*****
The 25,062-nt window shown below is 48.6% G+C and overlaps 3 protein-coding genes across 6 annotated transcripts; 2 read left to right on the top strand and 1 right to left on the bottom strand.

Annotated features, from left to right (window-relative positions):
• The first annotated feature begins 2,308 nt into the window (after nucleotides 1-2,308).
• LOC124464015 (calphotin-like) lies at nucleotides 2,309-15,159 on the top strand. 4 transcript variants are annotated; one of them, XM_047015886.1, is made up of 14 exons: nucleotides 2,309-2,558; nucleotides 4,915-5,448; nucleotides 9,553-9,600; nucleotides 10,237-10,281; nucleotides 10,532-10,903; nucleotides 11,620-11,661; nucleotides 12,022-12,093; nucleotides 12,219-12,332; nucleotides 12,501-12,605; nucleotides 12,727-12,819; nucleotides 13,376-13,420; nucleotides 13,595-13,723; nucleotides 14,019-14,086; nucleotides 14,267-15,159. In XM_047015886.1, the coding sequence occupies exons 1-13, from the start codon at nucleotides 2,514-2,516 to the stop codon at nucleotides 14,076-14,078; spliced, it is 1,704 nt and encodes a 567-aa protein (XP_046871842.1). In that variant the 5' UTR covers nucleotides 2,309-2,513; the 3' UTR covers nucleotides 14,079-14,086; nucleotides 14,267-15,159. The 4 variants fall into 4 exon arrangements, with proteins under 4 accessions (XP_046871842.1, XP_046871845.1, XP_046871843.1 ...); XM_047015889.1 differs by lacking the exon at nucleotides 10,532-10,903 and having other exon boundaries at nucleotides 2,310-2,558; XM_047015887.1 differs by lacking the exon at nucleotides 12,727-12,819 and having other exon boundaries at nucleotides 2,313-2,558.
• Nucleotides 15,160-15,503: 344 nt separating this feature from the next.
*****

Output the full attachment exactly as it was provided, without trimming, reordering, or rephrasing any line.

The 25,062-nt window shown below is 48.6% G+C and overlaps 3 protein-coding genes across 6 annotated transcripts; 2 read left to right on the top strand and 1 right to left on the bottom strand.

Annotated features, from left to right (window-relative positions):
• The first annotated feature begins 2,308 nt into the window (after nucleotides 1-2,308).
• LOC124464015 (calphotin-like) lies at nucleotides 2,309-15,159 on the top strand. 4 transcript variants are annotated; one of them, XM_047015886.1, is made up of 14 exons: nucleotides 2,309-2,558; nucleotides 4,915-5,448; nucleotides 9,553-9,600; nucleotides 10,237-10,281; nucleotides 10,532-10,903; nucleotides 11,620-11,661; nucleotides 12,022-12,093; nucleotides 12,219-12,332; nucleotides 12,501-12,605; nucleotides 12,727-12,819; nucleotides 13,376-13,420; nucleotides 13,595-13,723; nucleotides 14,019-14,086; nucleotides 14,267-15,159. In XM_047015886.1, the coding sequence occupies exons 1-13, from the start codon at nucleotides 2,514-2,516 to the stop codon at nucleotides 14,076-14,078; spliced, it is 1,704 nt and encodes a 567-aa protein (XP_046871842.1). In that variant the 5' UTR covers nucleotides 2,309-2,513; the 3' UTR covers nucleotides 14,079-14,086; nucleotides 14,267-15,159. The 4 variants fall into 4 exon arrangements, with proteins under 4 accessions (XP_046871842.1, XP_046871845.1, XP_046871843.1 ...); XM_047015889.1 differs by lacking the exon at nucleotides 10,532-10,903 and having other exon boundaries at nucleotides 2,310-2,558; XM_047015887.1 differs by lacking the exon at nucleotides 12,727-12,819 and having other exon boundaries at nucleotides 2,313-2,558.
• Nucleotides 15,160-15,503: 344 nt separating this feature from the next.